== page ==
Longitudinal radial deficiency, or radial club hand, encompasses a collection of congenital deformities characterized by hypoplasia of bones, joints, muscles, tendons, ligaments, nerves, and vasculature on the radial aspect of the forearm [1, 2]. Radial club hand is a rare condition, occurring in approximately 1 in every 30,000 live births, with a slightly increased incidence in males. The anomaly occurs bilaterally 50% of the time, and is frequently asymmetrical . Most cases of radial deficiency are sporadic, and they are commonly associated with a number of congenital syndromes: thrombocytopenia absent radius (TAR) syndrome; vertebral defects, anal atresia, cardiac malformation, tracheoesophageal fistula, esophageal atresia, renal anomalies, and limb anomalies (VACTERL); Fanconi’s anemia; Holt-Oram syndrome; and trisomies 13 and 18 [1, 4].
Clinically, the radial club hand spectrum is classifiable by severity into one of four types based on the degree of radius present (as described by Bayne and Klug ) or by a modified scheme that grades thumb, carpal, and radius deficiencies in summation [2, 5]. The treatment of radial club hand varies considerably with the extent of the deformity and the age of the patient. Mild cases of Bayne type I may be sufficiently treated by stretching and splinting. More severe cases may require preliminary soft tissue distraction and tendon transfer to rebalance the wrist [6–10], followed by surgical centralization of the wrist on the ulna and tendon transfer to rebalance the wrist [11–13]. Subsequent ulnar lengthening and angular correction may be performed, particularly in the case of failed soft tissue surgery, progressive angular deformity, or inadequate functional length; these procedures are preferable at early adolescence, where an external fixator can be tolerated and treatment does not interfere with psychosocial development [14–20].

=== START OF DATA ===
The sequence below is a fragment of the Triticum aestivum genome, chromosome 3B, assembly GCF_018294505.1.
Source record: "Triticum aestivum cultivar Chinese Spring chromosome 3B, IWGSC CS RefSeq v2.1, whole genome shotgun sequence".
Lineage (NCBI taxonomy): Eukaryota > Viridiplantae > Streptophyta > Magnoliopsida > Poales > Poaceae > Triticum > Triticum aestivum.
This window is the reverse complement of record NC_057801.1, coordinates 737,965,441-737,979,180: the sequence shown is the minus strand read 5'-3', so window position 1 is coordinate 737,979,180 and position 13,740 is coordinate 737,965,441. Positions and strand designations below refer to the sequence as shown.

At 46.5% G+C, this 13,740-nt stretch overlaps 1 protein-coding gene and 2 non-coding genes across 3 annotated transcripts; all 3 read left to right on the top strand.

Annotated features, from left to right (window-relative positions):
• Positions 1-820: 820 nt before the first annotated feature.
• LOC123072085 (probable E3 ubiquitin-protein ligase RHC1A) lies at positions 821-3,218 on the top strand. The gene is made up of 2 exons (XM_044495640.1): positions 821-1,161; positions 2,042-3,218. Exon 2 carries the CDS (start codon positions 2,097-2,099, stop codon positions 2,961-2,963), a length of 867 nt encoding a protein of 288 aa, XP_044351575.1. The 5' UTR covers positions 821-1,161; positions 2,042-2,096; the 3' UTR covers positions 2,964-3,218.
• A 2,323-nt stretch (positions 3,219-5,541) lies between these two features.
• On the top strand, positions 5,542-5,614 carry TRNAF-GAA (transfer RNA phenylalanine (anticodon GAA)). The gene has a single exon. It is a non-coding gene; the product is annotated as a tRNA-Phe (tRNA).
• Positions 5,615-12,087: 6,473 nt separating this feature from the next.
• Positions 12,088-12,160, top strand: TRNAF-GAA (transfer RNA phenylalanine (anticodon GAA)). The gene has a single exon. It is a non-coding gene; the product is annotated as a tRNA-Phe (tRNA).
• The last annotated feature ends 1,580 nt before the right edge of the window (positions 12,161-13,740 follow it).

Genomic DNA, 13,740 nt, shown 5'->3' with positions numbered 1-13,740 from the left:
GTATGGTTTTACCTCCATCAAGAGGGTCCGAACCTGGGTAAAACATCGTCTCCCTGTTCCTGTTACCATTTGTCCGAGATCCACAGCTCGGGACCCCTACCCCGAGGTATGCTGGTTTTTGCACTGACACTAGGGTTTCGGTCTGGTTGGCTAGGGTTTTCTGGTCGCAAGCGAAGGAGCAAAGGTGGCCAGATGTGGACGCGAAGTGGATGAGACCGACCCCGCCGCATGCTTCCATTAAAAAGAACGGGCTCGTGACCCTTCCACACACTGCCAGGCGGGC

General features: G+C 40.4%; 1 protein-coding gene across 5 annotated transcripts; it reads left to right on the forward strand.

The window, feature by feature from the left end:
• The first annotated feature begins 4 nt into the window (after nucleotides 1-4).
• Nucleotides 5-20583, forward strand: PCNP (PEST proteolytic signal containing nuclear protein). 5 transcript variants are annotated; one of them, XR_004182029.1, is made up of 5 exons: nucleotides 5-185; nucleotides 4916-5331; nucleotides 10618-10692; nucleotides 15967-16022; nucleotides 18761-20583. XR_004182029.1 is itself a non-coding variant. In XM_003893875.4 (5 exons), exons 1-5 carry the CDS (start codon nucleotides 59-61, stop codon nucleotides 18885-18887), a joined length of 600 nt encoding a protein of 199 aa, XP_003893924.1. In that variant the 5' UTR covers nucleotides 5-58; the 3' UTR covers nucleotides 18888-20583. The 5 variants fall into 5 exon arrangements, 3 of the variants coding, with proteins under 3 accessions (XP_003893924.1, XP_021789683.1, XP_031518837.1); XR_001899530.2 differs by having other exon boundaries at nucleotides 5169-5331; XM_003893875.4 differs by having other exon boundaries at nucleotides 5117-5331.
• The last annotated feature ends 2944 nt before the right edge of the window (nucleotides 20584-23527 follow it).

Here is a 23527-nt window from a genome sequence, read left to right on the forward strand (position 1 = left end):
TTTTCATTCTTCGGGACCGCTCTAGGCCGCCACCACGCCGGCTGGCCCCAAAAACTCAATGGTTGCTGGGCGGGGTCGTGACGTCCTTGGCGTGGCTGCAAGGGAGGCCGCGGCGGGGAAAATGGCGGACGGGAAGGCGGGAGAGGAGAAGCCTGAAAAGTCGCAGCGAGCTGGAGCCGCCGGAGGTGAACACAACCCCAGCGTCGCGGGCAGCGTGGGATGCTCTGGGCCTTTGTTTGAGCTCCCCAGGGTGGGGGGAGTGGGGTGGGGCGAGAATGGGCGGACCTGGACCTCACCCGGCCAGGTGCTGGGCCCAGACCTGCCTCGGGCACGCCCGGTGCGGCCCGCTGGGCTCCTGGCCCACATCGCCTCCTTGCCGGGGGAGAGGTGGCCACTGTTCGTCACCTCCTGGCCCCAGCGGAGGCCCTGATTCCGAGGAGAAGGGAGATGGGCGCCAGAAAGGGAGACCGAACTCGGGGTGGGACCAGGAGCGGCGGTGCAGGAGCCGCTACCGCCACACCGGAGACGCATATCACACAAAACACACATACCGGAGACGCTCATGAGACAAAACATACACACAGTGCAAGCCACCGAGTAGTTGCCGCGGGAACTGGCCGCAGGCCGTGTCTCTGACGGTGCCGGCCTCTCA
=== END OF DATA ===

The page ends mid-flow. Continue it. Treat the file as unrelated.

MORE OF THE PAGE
Forearm lengthening and subsequent deformity corrections have, for the most part, been approached with gradual distraction using the Ilizarov technique involving a circular external fixator. Although successful in producing multi-planar deformity correction and an approximately 50% increase in ulnar length, the Ilizarov technique brings with it a steep clinician learning curve. Device application, cumbersome hardware, lengthy total treatment time, and relatively high risk of complications may prove problematic and have effectively limited the use of the device to adolescents and older [14, 16–20].